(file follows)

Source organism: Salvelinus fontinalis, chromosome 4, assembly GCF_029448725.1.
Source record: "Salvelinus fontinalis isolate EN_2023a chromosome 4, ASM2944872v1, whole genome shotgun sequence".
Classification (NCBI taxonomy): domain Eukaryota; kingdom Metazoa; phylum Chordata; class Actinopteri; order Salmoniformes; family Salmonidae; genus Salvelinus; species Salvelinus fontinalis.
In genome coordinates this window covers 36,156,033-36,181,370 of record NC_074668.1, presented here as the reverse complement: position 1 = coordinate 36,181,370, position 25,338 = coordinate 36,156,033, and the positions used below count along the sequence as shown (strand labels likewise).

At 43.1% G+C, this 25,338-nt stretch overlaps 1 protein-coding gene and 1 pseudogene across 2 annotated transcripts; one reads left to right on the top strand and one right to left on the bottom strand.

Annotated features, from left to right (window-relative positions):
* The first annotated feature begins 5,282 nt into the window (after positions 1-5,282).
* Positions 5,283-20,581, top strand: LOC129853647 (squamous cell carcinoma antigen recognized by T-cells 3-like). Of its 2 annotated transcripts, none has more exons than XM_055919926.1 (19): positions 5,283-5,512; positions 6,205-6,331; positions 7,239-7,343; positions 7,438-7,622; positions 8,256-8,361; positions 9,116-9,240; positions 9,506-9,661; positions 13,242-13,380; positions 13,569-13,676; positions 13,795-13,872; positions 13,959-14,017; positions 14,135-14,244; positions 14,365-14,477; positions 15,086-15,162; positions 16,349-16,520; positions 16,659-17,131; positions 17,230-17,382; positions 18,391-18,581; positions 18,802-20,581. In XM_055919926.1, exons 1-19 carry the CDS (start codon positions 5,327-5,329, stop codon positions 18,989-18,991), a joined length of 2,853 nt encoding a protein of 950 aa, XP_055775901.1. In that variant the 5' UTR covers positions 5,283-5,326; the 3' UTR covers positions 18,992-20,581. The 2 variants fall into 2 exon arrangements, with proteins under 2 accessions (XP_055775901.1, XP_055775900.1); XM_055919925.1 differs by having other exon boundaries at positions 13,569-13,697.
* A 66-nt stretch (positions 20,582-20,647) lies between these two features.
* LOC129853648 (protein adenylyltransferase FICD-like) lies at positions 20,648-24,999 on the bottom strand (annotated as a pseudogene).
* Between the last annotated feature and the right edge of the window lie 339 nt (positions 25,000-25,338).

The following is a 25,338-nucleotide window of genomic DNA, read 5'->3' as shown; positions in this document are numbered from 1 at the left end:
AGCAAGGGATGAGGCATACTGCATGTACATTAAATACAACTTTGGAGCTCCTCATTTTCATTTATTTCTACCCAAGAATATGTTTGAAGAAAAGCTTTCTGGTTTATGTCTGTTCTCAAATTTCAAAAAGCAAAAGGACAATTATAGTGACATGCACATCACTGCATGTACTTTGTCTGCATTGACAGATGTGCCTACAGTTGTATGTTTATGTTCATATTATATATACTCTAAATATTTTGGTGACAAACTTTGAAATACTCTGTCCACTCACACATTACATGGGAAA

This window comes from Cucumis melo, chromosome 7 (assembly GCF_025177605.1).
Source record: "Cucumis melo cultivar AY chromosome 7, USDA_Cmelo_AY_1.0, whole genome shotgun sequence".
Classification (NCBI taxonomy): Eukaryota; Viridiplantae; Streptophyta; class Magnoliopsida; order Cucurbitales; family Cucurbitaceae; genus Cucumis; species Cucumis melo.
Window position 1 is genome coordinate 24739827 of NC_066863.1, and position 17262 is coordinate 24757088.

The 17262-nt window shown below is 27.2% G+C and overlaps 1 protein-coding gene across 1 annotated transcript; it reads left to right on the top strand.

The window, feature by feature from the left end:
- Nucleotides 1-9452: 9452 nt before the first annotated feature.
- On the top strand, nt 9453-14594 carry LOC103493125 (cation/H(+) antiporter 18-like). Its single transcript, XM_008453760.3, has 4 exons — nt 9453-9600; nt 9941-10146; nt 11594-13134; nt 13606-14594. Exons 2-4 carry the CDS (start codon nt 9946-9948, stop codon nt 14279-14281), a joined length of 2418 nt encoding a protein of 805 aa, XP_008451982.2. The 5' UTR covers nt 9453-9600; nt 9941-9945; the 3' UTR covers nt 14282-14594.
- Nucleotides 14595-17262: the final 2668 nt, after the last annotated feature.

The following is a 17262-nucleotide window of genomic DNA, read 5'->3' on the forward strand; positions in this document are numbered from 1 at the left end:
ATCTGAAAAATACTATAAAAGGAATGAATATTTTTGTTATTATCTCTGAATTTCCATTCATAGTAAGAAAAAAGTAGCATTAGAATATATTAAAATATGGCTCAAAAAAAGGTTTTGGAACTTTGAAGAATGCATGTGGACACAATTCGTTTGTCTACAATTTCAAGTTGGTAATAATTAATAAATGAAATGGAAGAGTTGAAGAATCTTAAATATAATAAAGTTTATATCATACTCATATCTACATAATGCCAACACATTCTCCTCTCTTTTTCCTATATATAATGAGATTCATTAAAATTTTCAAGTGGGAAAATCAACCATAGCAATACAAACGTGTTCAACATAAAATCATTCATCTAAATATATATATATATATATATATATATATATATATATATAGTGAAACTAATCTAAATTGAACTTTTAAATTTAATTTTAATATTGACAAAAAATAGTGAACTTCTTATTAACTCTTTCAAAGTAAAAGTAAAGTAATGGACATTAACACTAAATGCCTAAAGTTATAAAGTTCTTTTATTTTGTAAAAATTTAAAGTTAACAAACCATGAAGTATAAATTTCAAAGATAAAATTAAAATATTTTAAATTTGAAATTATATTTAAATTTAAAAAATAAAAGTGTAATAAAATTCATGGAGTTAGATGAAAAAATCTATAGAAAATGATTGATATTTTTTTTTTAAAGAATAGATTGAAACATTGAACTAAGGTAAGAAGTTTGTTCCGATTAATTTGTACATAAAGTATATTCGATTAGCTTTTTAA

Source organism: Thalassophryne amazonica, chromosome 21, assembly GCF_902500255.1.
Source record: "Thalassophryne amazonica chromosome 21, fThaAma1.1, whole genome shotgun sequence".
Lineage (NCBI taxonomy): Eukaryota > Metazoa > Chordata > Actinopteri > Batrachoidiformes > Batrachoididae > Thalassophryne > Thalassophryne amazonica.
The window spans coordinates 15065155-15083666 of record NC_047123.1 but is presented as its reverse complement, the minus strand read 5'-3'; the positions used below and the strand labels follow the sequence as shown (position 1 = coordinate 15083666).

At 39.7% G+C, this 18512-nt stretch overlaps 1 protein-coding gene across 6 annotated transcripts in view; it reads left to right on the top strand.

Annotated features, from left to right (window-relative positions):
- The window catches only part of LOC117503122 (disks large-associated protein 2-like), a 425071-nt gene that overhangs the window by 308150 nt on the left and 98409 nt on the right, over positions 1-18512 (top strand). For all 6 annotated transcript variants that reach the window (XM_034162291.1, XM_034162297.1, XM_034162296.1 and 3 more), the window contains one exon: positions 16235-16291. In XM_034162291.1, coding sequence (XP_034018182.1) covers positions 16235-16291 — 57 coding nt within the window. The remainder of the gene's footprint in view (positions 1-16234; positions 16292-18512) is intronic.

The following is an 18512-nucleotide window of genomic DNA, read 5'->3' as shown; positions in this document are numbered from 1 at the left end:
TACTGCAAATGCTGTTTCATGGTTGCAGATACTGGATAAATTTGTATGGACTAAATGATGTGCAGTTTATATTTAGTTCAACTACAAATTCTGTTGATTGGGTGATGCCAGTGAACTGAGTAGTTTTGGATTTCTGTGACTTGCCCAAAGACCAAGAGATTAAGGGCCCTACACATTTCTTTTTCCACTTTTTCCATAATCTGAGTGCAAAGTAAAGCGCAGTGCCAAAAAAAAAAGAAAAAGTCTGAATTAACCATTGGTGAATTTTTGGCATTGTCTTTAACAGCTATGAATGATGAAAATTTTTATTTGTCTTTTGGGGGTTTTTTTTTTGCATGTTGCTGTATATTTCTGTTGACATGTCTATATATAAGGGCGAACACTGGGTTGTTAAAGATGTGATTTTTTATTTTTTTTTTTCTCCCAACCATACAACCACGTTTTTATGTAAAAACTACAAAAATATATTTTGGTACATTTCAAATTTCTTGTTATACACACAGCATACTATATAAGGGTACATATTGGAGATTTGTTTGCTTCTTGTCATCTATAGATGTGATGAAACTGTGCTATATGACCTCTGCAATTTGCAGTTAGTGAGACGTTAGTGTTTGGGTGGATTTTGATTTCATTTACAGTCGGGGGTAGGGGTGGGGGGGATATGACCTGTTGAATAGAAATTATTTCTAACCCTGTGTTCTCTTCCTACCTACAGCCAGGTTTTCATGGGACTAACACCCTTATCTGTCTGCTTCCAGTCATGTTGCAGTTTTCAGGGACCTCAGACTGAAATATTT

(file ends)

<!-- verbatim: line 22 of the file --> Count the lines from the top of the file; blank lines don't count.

- Nucleotides 14595-17262: the final 2668 nt, after the last annotated feature.